Ministers seek to end ‘back door’ foreign takeovers with new security bill | Mergers and Acquisitions


Ministers are seeking sweeping powers to block takeovers by Chinese and foreign companies on national security grounds in the biggest upheaval in UK industrial intervention policy in nearly two decades.

A national security and investment bill is due for release on Wednesday, which would also allow ministers to retrospectively suspend acquisitions at any time during the five years after the deal is concluded.

But Chinese conservative backbenchers have said they want to study the bill carefully and consider amendments to help prevent takeovers by foreign companies accused of being involved in human rights abuses. man.

Business Secretary Alok Sharma said if ministers are keen to ensure the UK remains attractive for foreign investment, “hostile players should have no doubts – there is no gate. stolen from the United Kingdom ”.

Ministers and officials have been careful to craft the legislation in a country-neutral manner, but although there are concerns about Russian companies, Chinese corporate takeovers will be the focus of the most scrutiny.

The proposals emerge at a time of heightened political concern over Chinese ownership in key parts of the economy, while the coronavirus pandemic has also exposed dependencies on foreign suppliers for critical products.

A growing number of Tory backbenchers also want to make it harder for Chinese companies to buy strategic UK companies – after successfully forcing the government to ditch Huawei from 5G mobile networks after 2027.

One of the party’s MPs, Bob Seely, said he welcomed the intention of the bill, but wanted ministers to be clear to what extent foreign company takeovers could be stuck in the middle human rights concerns.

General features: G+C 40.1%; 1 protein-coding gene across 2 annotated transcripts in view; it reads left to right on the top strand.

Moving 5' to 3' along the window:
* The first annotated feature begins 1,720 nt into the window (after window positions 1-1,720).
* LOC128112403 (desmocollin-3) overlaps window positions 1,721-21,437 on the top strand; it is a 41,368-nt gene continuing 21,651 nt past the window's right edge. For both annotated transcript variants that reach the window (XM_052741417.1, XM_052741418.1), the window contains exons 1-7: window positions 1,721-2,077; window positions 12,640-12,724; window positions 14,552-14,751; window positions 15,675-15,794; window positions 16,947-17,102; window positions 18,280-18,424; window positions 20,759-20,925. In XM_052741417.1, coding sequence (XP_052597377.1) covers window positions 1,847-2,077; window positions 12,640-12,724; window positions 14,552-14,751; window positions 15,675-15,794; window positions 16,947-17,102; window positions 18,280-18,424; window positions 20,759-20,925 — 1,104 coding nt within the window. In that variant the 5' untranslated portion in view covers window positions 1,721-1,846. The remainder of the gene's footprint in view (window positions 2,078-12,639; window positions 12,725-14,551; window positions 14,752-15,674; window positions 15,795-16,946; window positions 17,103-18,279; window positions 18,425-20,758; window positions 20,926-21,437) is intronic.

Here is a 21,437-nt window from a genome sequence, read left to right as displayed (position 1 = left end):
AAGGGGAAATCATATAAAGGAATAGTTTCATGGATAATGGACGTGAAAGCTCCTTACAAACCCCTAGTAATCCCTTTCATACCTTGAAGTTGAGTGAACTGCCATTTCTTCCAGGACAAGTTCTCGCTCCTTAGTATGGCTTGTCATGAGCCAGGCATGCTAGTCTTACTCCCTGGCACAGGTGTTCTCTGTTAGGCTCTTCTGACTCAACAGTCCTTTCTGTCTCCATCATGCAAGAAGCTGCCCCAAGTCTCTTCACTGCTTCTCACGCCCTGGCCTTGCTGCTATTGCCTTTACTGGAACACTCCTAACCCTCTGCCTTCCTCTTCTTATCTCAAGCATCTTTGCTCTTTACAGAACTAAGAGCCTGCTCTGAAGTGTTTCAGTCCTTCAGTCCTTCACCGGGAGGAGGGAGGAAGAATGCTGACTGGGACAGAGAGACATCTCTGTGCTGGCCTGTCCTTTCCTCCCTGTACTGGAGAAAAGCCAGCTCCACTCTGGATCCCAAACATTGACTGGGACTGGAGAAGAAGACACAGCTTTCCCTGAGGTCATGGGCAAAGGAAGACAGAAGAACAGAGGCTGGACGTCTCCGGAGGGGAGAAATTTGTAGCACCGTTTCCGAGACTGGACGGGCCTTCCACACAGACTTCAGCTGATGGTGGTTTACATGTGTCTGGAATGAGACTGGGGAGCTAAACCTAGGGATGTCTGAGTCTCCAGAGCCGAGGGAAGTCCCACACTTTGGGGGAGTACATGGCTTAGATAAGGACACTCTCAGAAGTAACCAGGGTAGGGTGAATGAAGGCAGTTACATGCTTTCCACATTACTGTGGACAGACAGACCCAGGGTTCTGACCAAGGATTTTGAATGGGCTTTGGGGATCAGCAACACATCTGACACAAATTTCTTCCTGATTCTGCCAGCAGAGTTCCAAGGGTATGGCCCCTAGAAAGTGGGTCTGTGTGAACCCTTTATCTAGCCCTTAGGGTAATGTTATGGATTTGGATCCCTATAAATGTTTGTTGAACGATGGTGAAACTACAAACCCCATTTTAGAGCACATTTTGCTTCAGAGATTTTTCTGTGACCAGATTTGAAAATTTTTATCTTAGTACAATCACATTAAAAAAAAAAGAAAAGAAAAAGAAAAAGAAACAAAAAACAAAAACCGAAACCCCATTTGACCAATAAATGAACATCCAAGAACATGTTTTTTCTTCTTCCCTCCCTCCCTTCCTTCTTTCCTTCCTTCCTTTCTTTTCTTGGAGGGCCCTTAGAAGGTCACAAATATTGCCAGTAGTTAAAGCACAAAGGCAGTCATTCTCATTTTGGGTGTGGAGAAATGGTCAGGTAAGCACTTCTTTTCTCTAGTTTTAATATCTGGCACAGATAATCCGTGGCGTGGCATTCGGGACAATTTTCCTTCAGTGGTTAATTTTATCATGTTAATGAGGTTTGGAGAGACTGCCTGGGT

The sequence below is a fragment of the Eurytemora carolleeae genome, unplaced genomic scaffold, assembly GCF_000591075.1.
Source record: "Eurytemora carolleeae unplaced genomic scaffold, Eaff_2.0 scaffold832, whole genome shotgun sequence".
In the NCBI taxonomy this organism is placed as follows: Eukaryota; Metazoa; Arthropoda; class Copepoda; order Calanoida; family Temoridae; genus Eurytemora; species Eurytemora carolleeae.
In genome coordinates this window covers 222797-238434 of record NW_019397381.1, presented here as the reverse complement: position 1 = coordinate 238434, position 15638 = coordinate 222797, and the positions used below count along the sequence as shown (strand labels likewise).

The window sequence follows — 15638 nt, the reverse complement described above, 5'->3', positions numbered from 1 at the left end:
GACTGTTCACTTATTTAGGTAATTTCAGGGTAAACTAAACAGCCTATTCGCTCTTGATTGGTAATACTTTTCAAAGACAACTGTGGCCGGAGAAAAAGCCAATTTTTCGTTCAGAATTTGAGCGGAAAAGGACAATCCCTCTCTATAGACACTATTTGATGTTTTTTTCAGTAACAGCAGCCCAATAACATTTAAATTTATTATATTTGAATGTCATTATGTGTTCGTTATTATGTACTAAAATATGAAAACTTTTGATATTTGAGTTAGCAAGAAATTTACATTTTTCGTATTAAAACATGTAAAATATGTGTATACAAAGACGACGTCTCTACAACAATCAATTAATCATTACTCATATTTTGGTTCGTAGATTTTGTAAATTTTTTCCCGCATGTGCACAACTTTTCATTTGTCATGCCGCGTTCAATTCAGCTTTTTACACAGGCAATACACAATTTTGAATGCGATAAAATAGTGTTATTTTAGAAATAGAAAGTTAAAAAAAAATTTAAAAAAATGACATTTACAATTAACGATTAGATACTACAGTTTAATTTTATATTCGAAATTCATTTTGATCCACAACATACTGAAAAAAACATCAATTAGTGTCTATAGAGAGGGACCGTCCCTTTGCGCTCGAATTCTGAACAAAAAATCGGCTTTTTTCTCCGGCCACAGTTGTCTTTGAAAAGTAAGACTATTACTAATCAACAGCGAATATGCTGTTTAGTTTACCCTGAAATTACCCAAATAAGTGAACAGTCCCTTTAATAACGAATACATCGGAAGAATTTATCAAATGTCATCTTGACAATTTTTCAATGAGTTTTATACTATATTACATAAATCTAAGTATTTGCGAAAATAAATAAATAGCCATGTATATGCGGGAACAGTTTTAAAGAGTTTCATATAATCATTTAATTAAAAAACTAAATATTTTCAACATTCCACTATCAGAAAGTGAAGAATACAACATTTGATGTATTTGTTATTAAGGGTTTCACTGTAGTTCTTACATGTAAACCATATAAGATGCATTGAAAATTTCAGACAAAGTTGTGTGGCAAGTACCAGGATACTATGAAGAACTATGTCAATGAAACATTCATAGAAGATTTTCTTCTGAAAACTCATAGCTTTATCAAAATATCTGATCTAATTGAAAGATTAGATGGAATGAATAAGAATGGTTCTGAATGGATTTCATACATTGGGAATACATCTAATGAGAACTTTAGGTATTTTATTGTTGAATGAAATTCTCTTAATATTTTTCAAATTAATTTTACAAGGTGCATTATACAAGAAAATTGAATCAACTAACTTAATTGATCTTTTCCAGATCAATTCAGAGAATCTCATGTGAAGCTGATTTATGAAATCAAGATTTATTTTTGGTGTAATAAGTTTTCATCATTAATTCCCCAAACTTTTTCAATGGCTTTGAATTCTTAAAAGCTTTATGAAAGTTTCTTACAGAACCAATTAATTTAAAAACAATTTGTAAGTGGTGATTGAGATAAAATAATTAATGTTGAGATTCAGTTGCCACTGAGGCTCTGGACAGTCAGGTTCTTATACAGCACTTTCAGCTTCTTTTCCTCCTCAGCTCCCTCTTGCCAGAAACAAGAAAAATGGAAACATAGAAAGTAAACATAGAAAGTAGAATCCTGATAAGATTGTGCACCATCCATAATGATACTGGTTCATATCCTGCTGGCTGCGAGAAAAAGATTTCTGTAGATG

“You cannot be neutral about a company involved in slave labor, or in significant intellectual property theft or human rights violation or in helping to set up a surveillance state,” Seely added. .

Last month, Iain Duncan Smith called for a full review of Chinese ownership in the UK, highlighting the country’s main supplier of blood plasma. Rebel MPs are also focusing on Britain’s new nuclear reactor program, in which China General Nuclear wants to build a reactor in Bradwell, Essex.

The existing rules were drawn up in the early days of the last Labor government in 2002, when Tony’s Blair’s administration was keen to introduce a laissez-faire regime and only allowed ministers to consider a takeover on relatively restricted.

At some point in 2006, it emerged, with British approval, that Russian energy giant Gazprom was going to bid on British Gas, although this ultimately did not materialize. In total, there have only been 12 public interest interventions for national security reasons since 2002.

Business Secretary Alok Sharma said hostile actors must be made aware of ‘there is no back door in the UK’ Photography: Stefan Rousseau / PA

The bill will require that takeovers, mergers and other significant transactions in critical sectors of the UK economy be notified to a new investment security unit based in the Department of Business, Energy and Industrial Strategy (Beis).

The exact sectors are subject to consultation, but will include companies operating in areas such as civilian nuclear, communications, defense, transportation, artificial intelligence, computer hardware as well as critical suppliers to government, NHS and police.

But trade deals of all sizes across the economy will come under the regime, and ministers can step in retrospectively for up to five years after a deal is struck. This power will apply from today, which means that any agreement reached in the coming days could be reviewed and canceled in 2025.

Ministers will have 30 days initially to decide whether they want to “call” a takeover or other major transaction, subjecting it to a national security review. This could result in blocking redemptions or a series of conditions imposed on transactions.

Cornelia Andersson, head of mergers and acquisitions (M&A) and capital raising at Refinitiv, said the impact could be significant on the defense, energy and high tech areas of the UK economy . “This could cause costly delays for M&A activity in the UK and could add more pressure to the difficult post-Brexit outlook next year,” she said.


Please enter your comment!
Please enter your name here